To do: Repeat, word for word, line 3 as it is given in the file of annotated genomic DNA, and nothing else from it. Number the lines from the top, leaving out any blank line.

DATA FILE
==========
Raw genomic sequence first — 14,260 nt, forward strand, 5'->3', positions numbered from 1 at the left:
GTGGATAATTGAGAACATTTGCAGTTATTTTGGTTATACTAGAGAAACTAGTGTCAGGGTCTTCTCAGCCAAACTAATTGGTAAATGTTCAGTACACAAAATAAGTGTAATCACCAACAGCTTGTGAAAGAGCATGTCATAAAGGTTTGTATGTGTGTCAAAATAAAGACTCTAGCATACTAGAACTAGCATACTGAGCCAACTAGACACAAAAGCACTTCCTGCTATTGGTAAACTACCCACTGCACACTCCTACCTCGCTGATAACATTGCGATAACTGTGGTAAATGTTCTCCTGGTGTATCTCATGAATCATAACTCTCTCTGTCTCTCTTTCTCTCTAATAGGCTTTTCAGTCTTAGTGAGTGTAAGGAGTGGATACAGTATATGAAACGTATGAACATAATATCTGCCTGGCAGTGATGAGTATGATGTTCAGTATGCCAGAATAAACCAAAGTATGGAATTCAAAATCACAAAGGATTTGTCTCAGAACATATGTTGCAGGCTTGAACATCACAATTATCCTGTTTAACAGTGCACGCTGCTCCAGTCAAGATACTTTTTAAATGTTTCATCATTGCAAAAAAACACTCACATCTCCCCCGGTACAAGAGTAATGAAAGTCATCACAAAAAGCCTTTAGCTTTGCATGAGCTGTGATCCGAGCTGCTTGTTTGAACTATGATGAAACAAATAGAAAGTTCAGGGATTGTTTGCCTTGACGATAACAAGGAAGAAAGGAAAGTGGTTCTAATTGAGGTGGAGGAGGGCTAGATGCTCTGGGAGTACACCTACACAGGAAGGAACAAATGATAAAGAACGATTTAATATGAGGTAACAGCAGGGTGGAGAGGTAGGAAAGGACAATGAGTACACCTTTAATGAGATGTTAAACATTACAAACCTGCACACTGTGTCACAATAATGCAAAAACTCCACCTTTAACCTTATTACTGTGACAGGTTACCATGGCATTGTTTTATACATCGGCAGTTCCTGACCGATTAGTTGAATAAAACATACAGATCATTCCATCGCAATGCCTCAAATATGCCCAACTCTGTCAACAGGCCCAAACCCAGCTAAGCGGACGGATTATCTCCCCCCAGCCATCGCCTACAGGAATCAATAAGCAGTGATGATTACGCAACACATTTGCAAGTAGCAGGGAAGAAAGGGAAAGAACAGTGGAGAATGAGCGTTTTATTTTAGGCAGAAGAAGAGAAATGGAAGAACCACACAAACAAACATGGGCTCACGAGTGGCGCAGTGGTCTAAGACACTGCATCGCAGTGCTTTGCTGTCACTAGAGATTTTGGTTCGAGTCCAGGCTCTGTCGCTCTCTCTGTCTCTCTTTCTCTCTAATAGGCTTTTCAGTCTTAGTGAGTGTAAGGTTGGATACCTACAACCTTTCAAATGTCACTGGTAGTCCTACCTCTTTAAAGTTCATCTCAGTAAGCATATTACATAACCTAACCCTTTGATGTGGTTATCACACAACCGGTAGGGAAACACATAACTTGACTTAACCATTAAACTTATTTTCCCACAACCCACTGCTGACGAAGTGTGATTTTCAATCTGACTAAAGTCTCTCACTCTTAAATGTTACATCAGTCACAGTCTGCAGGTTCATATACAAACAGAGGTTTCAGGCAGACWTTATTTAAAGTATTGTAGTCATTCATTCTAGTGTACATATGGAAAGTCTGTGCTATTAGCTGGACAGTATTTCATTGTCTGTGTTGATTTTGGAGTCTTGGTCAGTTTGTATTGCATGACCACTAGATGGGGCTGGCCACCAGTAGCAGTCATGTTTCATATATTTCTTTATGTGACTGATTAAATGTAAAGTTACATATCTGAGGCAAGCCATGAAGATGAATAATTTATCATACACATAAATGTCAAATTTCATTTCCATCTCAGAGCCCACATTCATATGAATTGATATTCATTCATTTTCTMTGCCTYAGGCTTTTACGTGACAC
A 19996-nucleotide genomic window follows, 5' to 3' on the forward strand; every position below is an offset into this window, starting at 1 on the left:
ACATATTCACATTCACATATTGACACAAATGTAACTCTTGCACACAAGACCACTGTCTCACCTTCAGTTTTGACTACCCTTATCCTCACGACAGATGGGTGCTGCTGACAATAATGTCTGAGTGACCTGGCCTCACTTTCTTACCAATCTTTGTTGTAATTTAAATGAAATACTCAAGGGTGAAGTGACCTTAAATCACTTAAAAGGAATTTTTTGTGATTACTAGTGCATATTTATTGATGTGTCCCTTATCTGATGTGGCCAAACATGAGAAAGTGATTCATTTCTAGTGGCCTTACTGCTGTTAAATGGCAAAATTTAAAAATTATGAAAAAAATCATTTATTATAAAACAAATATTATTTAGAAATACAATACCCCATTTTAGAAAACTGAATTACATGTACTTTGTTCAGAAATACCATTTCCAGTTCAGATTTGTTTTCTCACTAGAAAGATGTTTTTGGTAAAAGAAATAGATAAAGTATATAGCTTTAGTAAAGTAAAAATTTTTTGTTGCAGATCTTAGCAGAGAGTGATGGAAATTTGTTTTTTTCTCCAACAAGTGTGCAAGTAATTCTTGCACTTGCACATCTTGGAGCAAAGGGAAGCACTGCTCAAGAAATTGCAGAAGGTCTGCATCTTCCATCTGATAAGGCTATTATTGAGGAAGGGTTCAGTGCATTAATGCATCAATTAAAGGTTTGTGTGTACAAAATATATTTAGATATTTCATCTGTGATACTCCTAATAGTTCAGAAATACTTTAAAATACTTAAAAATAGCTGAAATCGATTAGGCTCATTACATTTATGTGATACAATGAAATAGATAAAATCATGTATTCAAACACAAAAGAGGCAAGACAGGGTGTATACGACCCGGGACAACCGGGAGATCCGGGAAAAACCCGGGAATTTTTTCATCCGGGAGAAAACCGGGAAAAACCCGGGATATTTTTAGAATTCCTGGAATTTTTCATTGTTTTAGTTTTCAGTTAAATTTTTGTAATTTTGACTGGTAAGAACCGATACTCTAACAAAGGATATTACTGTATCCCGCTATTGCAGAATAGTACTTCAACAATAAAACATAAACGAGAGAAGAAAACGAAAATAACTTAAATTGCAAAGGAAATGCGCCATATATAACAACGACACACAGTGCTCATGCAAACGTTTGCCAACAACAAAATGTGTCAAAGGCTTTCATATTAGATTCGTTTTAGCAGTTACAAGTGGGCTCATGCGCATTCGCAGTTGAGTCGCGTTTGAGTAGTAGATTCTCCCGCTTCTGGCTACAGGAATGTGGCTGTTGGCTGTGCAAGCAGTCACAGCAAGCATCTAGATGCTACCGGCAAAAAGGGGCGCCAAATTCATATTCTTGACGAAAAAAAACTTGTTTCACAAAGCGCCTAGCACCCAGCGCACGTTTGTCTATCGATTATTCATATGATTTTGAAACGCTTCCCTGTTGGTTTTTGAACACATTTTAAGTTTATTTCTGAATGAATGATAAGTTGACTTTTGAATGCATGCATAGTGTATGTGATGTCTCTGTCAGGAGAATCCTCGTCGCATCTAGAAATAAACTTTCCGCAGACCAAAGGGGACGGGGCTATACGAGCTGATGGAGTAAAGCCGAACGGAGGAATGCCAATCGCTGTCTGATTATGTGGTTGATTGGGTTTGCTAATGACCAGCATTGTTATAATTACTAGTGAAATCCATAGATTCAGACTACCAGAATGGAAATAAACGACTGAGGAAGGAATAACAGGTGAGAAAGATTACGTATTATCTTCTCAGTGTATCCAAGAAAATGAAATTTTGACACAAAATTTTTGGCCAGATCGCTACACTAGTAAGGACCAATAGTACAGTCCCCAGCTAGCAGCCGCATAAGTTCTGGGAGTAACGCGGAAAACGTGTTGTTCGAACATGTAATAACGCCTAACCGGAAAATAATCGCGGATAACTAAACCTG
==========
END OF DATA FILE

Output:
A 19996-nucleotide genomic window follows, 5' to 3' on the forward strand; every position below is an offset into this window, starting at 1 on the left: